* Approved on Monday, November 20, the grants is to avert acute shortages of critical and lifesaving commodities
* The contingent financing to import fertilizers and pharmaceuticals will address critical shortages in the market
* Which, if left unaddressed, have the potential to hinder Malawi’s economic recovery
By Laison Kamkole
The World Bank’s International Development Association (IDA) has approved a US$60 million grant which will be accessed by commercial banks in Malawi for importation of fertilizers and pharmaceuticals.
A statement from Washington, USA says the grant — which the World Bank’s Board of Executive Directors approved on Monday, November 20 — is aimed at averting acute shortages of critical and lifesaving commodities.
The statement further says the contingent financing to import fertilizers and pharmaceuticals will address critical shortages in the market which, if left unaddressed, have the potential to hinder Malawi’s economic recovery.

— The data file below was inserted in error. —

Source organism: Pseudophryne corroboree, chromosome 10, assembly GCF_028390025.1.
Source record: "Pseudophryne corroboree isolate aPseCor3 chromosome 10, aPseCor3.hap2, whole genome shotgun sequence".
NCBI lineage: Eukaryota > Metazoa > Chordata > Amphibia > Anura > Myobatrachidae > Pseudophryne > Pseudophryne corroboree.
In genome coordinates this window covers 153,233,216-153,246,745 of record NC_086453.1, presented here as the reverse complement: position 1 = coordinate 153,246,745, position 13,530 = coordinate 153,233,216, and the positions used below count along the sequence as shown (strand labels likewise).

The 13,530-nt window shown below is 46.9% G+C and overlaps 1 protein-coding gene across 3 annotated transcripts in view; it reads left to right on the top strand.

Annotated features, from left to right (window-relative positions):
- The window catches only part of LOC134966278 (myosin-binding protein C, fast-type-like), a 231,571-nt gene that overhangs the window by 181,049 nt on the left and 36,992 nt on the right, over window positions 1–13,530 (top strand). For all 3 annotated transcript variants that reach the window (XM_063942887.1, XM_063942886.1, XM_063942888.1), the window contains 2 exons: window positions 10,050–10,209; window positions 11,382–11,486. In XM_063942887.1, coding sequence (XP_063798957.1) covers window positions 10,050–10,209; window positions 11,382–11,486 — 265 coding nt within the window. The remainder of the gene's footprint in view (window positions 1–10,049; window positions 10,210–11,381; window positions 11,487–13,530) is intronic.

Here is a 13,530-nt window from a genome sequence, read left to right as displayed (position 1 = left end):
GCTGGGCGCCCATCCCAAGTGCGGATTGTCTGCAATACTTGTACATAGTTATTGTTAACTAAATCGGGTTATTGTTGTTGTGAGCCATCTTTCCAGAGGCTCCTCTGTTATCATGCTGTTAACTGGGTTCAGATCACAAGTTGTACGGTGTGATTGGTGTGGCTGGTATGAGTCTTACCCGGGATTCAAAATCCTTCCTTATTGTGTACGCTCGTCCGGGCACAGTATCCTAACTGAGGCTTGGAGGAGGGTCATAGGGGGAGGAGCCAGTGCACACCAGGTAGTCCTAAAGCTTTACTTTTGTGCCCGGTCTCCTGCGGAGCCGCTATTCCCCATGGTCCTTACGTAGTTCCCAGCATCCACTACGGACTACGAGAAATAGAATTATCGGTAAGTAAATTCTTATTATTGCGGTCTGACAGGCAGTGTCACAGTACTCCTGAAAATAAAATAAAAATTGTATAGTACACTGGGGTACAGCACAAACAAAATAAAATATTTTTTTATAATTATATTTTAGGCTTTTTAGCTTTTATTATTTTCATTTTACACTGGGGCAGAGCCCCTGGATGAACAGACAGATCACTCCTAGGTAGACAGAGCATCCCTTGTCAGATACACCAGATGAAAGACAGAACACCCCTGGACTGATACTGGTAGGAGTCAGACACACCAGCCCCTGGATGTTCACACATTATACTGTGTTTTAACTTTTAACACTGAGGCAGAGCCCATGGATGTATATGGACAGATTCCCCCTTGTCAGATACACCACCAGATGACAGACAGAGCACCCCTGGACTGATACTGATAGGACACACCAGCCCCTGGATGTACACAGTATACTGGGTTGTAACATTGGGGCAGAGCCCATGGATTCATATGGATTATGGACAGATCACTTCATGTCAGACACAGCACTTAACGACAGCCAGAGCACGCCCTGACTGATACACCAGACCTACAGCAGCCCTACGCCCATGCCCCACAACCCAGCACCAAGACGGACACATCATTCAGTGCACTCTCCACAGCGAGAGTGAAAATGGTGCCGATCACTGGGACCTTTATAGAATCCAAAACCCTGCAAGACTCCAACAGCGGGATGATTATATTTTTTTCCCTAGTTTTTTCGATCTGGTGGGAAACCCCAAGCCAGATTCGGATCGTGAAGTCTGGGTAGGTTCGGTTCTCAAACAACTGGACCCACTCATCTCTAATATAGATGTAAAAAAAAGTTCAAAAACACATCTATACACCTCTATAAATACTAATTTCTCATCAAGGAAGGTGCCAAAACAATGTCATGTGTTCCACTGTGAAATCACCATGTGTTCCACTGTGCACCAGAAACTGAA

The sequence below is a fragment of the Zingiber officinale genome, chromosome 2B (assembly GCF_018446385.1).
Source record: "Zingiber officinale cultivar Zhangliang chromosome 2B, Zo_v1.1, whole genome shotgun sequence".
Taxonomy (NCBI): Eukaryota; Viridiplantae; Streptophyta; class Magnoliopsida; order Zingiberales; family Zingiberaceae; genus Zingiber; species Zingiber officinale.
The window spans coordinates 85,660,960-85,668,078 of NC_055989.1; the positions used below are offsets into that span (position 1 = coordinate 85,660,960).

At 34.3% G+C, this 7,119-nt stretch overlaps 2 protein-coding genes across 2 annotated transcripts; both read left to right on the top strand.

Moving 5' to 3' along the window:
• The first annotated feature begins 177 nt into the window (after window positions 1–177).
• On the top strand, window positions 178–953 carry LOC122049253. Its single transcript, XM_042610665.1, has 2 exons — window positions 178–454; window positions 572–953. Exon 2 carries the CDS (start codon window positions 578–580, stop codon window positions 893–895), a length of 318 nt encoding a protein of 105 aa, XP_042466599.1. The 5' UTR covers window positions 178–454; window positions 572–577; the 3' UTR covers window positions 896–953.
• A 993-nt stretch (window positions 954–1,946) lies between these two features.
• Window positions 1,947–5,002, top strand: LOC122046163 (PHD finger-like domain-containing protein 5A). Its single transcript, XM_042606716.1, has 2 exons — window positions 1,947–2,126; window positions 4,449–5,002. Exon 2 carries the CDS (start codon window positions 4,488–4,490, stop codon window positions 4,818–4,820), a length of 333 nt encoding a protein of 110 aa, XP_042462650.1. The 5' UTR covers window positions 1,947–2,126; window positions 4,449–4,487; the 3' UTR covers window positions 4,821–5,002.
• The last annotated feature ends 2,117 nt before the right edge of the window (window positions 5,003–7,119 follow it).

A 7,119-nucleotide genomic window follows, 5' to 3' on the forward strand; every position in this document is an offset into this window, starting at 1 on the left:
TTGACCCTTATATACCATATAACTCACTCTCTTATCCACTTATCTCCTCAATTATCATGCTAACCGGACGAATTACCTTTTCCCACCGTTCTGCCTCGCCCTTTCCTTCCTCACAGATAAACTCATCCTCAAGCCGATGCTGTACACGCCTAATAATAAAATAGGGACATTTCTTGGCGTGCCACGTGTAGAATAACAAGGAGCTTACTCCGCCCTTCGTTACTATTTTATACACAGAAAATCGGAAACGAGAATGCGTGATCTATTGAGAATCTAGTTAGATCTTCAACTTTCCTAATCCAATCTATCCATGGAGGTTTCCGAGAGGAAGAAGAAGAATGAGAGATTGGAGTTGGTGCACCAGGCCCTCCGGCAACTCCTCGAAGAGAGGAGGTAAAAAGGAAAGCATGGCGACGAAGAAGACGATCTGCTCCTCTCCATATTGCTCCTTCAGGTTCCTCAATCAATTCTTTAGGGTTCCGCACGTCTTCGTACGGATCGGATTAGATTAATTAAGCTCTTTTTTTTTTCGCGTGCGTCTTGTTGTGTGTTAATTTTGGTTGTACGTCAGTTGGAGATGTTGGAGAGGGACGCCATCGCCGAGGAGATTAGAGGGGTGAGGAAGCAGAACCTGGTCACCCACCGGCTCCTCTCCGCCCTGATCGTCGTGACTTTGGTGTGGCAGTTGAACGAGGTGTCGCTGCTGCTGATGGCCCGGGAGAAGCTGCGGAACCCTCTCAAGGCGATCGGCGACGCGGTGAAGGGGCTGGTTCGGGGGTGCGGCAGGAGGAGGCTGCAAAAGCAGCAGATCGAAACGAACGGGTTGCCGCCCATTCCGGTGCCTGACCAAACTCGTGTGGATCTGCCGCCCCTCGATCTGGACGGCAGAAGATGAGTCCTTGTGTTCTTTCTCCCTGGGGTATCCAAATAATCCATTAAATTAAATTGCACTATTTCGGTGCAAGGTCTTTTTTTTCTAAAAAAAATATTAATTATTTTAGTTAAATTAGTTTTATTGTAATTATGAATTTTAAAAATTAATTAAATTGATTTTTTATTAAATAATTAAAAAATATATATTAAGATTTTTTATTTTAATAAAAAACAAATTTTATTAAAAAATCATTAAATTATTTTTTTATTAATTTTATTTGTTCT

The project, ‘De-risking Importation of Strategic Commodities’ (DISC), will establish a foreign currency trade facility for Malawi’s commercial banks — and specifically, it provides backstopping support on the payment obligations of local issuing banks to their correspondent banks, targeting the import of fertilizers and pharmaceuticals.
Currently, says the statement, “correspondent banks lack confidence to extend letters of credit to banks in Malawi due to the high-risk profile of local banks”.
“The proposed facility will, therefore, provide correspondent banks with the assurance that the World Bank, standing behind the Reserve Bank of Malawi (RBM), will assume the payment obligations of the local issuing banks in the unlikely event that local banks default on their payment obligations for essential commodities.”
The statement quotes World Bank Country Manager for Malawi, Hugh Riddell saying: “The DISC project aims to support economic recovery in Malawi with a specific focus on the private sector.
“The project complements the government-led macro-fiscal reforms under implementation and aims to restore the long-term functioning of markets,” he said.
This three-year project builds upon existing World Bank, International Finance Corporation (IFC) and Government of Malawi programs on enhancing access to trade finance, including the Global Trade Finance Program (GTFP), and lessons learned from prior projects, including the Financial Inclusion & Entrepreneurship Scaling Project (FINES).